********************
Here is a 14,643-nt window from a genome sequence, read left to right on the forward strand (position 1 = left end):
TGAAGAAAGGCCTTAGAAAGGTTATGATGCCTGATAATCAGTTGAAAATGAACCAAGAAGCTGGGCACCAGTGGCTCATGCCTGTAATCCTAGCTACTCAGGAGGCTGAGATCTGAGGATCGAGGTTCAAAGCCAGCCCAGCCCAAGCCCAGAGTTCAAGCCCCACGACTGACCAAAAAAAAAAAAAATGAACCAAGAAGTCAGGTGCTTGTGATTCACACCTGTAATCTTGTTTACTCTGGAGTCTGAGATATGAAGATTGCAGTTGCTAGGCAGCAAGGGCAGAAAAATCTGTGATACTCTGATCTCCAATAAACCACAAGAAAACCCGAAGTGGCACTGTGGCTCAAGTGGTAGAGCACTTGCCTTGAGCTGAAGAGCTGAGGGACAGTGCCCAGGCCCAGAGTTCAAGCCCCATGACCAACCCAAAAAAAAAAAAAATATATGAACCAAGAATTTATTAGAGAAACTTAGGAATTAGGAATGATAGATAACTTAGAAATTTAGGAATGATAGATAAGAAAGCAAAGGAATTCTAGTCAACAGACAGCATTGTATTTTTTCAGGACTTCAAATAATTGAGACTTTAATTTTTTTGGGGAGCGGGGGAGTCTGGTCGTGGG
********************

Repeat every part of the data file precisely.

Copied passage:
Here is a 14,643-nt window from a genome sequence, read left to right on the forward strand (position 1 = left end):
TGAAGAAAGGCCTTAGAAAGGTTATGATGCCTGATAATCAGTTGAAAATGAACCAAGAAGCTGGGCACCAGTGGCTCATGCCTGTAATCCTAGCTACTCAGGAGGCTGAGATCTGAGGATCGAGGTTCAAAGCCAGCCCAGCCCAAGCCCAGAGTTCAAGCCCCACGACTGACCAAAAAAAAAAAAAATGAACCAAGAAGTCAGGTGCTTGTGATTCACACCTGTAATCTTGTTTACTCTGGAGTCTGAGATATGAAGATTGCAGTTGCTAGGCAGCAAGGGCAGAAAAATCTGTGATACTCTGATCTCCAATAAACCACAAGAAAACCCGAAGTGGCACTGTGGCTCAAGTGGTAGAGCACTTGCCTTGAGCTGAAGAGCTGAGGGACAGTGCCCAGGCCCAGAGTTCAAGCCCCATGACCAACCCAAAAAAAAAAAAAATATATGAACCAAGAATTTATTAGAGAAACTTAGGAATTAGGAATGATAGATAACTTAGAAATTTAGGAATGATAGATAAGAAAGCAAAGGAATTCTAGTCAACAGACAGCATTGTATTTTTTCAGGACTTCAAATAATTGAGACTTTAATTTTTTTGGGGAGCGGGGGAGTCTGGTCGTGGG